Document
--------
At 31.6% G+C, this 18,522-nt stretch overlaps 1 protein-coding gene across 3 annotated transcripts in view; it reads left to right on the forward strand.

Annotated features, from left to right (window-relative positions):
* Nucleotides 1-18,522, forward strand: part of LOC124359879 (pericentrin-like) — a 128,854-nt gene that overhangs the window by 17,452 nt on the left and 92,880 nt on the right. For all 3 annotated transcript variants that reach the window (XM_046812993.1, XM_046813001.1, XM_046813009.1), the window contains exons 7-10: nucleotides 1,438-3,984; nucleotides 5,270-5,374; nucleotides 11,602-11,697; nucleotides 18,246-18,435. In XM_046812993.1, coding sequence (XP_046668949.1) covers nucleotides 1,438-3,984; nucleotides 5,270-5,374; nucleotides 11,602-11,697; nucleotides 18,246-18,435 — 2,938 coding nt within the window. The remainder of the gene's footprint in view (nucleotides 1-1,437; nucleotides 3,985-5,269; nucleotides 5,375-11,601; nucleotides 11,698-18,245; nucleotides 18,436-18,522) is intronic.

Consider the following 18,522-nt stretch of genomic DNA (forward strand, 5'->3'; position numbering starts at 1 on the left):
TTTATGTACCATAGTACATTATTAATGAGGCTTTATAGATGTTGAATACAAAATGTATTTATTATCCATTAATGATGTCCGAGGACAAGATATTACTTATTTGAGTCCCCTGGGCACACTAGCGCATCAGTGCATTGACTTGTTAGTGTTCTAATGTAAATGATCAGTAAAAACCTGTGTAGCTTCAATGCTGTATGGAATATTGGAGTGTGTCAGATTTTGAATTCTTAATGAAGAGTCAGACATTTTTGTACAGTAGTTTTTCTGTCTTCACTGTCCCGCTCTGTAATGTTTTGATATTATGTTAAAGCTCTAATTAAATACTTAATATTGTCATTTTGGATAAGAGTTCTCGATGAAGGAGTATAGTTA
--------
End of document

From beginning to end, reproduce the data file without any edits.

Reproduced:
At 31.6% G+C, this 18,522-nt stretch overlaps 1 protein-coding gene across 3 annotated transcripts in view; it reads left to right on the forward strand.

Annotated features, from left to right (window-relative positions):
* Nucleotides 1-18,522, forward strand: part of LOC124359879 (pericentrin-like) — a 128,854-nt gene that overhangs the window by 17,452 nt on the left and 92,880 nt on the right. For all 3 annotated transcript variants that reach the window (XM_046812993.1, XM_046813001.1, XM_046813009.1), the window contains exons 7-10: nucleotides 1,438-3,984; nucleotides 5,270-5,374; nucleotides 11,602-11,697; nucleotides 18,246-18,435. In XM_046812993.1, coding sequence (XP_046668949.1) covers nucleotides 1,438-3,984; nucleotides 5,270-5,374; nucleotides 11,602-11,697; nucleotides 18,246-18,435 — 2,938 coding nt within the window. The remainder of the gene's footprint in view (nucleotides 1-1,437; nucleotides 3,985-5,269; nucleotides 5,375-11,601; nucleotides 11,698-18,245; nucleotides 18,436-18,522) is intronic.

Consider the following 18,522-nt stretch of genomic DNA (forward strand, 5'->3'; position numbering starts at 1 on the left):
TTTATGTACCATAGTACATTATTAATGAGGCTTTATAGATGTTGAATACAAAATGTATTTATTATCCATTAATGATGTCCGAGGACAAGATATTACTTATTTGAGTCCCCTGGGCACACTAGCGCATCAGTGCATTGACTTGTTAGTGTTCTAATGTAAATGATCAGTAAAAACCTGTGTAGCTTCAATGCTGTATGGAATATTGGAGTGTGTCAGATTTTGAATTCTTAATGAAGAGTCAGACATTTTTGTACAGTAGTTTTTCTGTCTTCACTGTCCCGCTCTGTAATGTTTTGATATTATGTTAAAGCTCTAATTAAATACTTAATATTGTCATTTTGGATAAGAGTTCTCGATGAAGGAGTATAGTTA